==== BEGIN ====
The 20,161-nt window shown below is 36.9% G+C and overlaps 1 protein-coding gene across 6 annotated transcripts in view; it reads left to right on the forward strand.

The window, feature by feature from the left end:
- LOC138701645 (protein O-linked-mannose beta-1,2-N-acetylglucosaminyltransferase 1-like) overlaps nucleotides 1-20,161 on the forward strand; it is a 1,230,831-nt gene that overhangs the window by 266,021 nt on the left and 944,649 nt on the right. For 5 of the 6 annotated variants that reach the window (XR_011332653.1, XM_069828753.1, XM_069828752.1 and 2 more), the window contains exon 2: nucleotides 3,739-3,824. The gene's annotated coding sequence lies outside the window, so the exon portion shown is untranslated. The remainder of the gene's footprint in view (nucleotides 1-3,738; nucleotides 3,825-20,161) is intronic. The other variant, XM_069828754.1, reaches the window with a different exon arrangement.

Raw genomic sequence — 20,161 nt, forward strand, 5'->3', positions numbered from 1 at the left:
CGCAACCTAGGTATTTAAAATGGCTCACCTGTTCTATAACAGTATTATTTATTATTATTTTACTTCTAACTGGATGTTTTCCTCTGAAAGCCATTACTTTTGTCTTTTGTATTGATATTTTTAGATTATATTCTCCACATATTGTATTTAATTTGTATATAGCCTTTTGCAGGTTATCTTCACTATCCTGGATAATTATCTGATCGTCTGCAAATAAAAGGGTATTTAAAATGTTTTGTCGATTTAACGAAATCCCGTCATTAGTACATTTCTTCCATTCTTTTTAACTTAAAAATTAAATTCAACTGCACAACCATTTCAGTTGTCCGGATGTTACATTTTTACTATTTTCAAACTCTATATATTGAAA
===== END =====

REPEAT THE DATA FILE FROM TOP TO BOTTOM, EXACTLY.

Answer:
The 20,161-nt window shown below is 36.9% G+C and overlaps 1 protein-coding gene across 6 annotated transcripts in view; it reads left to right on the forward strand.

The window, feature by feature from the left end:
- LOC138701645 (protein O-linked-mannose beta-1,2-N-acetylglucosaminyltransferase 1-like) overlaps nucleotides 1-20,161 on the forward strand; it is a 1,230,831-nt gene that overhangs the window by 266,021 nt on the left and 944,649 nt on the right. For 5 of the 6 annotated variants that reach the window (XR_011332653.1, XM_069828753.1, XM_069828752.1 and 2 more), the window contains exon 2: nucleotides 3,739-3,824. The gene's annotated coding sequence lies outside the window, so the exon portion shown is untranslated. The remainder of the gene's footprint in view (nucleotides 1-3,738; nucleotides 3,825-20,161) is intronic. The other variant, XM_069828754.1, reaches the window with a different exon arrangement.

Raw genomic sequence — 20,161 nt, forward strand, 5'->3', positions numbered from 1 at the left:
CGCAACCTAGGTATTTAAAATGGCTCACCTGTTCTATAACAGTATTATTTATTATTATTTTACTTCTAACTGGATGTTTTCCTCTGAAAGCCATTACTTTTGTCTTTTGTATTGATATTTTTAGATTATATTCTCCACATATTGTATTTAATTTGTATATAGCCTTTTGCAGGTTATCTTCACTATCCTGGATAATTATCTGATCGTCTGCAAATAAAAGGGTATTTAAAATGTTTTGTCGATTTAACGAAATCCCGTCATTAGTACATTTCTTCCATTCTTTTTAACTTAAAAATTAAATTCAACTGCACAACCATTTCAGTTGTCCGGATGTTACATTTTTACTATTTTCAAACTCTATATATTGAAA